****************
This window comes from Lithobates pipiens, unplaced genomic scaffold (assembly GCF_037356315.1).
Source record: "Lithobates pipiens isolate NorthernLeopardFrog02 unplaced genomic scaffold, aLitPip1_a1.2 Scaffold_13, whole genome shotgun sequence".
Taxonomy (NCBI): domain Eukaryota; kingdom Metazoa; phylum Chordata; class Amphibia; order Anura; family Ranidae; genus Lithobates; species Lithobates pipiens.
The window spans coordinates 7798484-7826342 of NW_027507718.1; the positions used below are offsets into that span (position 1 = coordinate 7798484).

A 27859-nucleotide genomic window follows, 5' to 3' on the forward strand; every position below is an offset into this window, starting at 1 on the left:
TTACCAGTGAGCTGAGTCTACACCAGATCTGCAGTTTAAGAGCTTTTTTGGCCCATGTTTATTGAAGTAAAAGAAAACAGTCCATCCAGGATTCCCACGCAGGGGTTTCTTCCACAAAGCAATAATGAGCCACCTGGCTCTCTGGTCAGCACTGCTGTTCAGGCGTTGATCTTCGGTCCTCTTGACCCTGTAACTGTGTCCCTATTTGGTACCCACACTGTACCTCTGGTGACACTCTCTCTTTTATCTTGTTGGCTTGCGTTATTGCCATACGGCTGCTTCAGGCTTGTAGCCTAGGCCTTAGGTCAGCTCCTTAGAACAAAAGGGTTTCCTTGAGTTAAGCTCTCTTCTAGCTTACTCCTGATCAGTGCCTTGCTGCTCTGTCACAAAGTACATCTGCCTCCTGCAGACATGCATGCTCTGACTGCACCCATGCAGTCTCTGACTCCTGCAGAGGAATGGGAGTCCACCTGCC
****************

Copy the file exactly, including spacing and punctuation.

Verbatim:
This window comes from Lithobates pipiens, unplaced genomic scaffold (assembly GCF_037356315.1).
Source record: "Lithobates pipiens isolate NorthernLeopardFrog02 unplaced genomic scaffold, aLitPip1_a1.2 Scaffold_13, whole genome shotgun sequence".
Taxonomy (NCBI): domain Eukaryota; kingdom Metazoa; phylum Chordata; class Amphibia; order Anura; family Ranidae; genus Lithobates; species Lithobates pipiens.
The window spans coordinates 7798484-7826342 of NW_027507718.1; the positions used below are offsets into that span (position 1 = coordinate 7798484).

A 27859-nucleotide genomic window follows, 5' to 3' on the forward strand; every position below is an offset into this window, starting at 1 on the left:
TTACCAGTGAGCTGAGTCTACACCAGATCTGCAGTTTAAGAGCTTTTTTGGCCCATGTTTATTGAAGTAAAAGAAAACAGTCCATCCAGGATTCCCACGCAGGGGTTTCTTCCACAAAGCAATAATGAGCCACCTGGCTCTCTGGTCAGCACTGCTGTTCAGGCGTTGATCTTCGGTCCTCTTGACCCTGTAACTGTGTCCCTATTTGGTACCCACACTGTACCTCTGGTGACACTCTCTCTTTTATCTTGTTGGCTTGCGTTATTGCCATACGGCTGCTTCAGGCTTGTAGCCTAGGCCTTAGGTCAGCTCCTTAGAACAAAAGGGTTTCCTTGAGTTAAGCTCTCTTCTAGCTTACTCCTGATCAGTGCCTTGCTGCTCTGTCACAAAGTACATCTGCCTCCTGCAGACATGCATGCTCTGACTGCACCCATGCAGTCTCTGACTCCTGCAGAGGAATGGGAGTCCACCTGCC